Eperua rubiginosa is a tree that usually grows 5 - 20 metres tall, though occasionally specimens to 30 metres are recorded. The bole is usually 12 - 35cm in diameter, occasionally to 90cm[
The strong, durable timber is commonly harvested from the wild for local use and for trade.
S. America - northern Brazil, the Guyanas.
A frequent to common riverine tree, usually found above the level of annual flooding, growing on alluvial deposits[
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Although many species within the family Fabaceae have a symbiotic relationship with soil bacteria, this species is said to be devoid of such a relationship and therefore does not fix atmospheric nitrogen[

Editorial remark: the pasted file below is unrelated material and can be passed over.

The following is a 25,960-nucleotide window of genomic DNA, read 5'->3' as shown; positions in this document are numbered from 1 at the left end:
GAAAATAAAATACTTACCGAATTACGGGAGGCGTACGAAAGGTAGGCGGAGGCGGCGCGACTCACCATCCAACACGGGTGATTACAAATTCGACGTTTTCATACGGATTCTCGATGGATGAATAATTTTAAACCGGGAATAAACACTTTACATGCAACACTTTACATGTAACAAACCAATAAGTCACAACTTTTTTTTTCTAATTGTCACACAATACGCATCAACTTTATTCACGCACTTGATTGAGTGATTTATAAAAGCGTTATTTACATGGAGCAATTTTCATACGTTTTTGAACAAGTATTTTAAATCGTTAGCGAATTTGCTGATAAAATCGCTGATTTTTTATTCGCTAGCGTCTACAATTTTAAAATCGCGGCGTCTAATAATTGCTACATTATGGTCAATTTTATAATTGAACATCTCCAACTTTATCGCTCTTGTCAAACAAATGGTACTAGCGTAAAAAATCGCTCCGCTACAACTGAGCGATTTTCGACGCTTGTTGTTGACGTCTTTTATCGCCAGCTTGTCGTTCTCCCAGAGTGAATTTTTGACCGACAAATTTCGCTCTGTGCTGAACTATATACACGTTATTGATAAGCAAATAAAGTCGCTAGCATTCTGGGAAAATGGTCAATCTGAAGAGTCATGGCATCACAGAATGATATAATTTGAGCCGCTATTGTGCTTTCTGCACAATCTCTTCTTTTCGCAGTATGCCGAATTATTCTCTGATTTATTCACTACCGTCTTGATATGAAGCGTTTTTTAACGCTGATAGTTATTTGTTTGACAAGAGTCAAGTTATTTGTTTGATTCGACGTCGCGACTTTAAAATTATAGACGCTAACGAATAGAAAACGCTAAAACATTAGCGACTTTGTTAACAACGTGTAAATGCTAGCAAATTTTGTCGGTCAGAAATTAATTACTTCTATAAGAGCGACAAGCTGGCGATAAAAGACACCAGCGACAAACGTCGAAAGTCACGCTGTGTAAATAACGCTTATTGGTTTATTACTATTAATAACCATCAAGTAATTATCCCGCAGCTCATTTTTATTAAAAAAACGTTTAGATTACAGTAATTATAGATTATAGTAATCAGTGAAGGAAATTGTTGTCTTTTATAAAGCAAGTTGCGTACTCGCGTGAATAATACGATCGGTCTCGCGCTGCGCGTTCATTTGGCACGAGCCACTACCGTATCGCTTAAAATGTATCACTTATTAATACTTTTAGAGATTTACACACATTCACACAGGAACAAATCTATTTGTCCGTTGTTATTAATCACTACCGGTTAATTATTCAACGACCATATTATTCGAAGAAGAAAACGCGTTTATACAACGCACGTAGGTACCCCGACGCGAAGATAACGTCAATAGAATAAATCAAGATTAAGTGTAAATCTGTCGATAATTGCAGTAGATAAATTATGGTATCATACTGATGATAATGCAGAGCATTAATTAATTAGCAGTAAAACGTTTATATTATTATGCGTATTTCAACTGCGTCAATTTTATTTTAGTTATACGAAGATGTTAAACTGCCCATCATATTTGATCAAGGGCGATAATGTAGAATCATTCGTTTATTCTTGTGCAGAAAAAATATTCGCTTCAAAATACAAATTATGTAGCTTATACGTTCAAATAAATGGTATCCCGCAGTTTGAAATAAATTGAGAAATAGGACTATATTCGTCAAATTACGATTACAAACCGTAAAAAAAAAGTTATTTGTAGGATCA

The heartwood is red brown to dark brown, with lighter veins; it is clearly demarcated from the 4 - 6cm wide band of sapwood. The texture is medium; the grain straight; the unseasoned wood has an unpleasant odour. The wood is heavy, hard; very durable, even in water, being very resistant to fungi, dry wood borers and termites. It seasons slowly, with a high risk of checking and distortion; once dry it is moderately stable in service. The wood has a fairly high blunting effect, so stellite-tipped and tungsten carbide tools are recommended; resin from fresh wood can clog sawteeth and cutters, though this is not a problem with dry wood; nailing and screwing are good, so long as the wood is pre-bored; gluing is correct. Being strong and durable even in water, the wood is used for purposes such as bridges, hydraulic works, heavy construction, industrial flooring, railway sleepers, telegraph poles, stakes, house construction, heavy carpentry, exterior joinery and panelling, cooperage etc[
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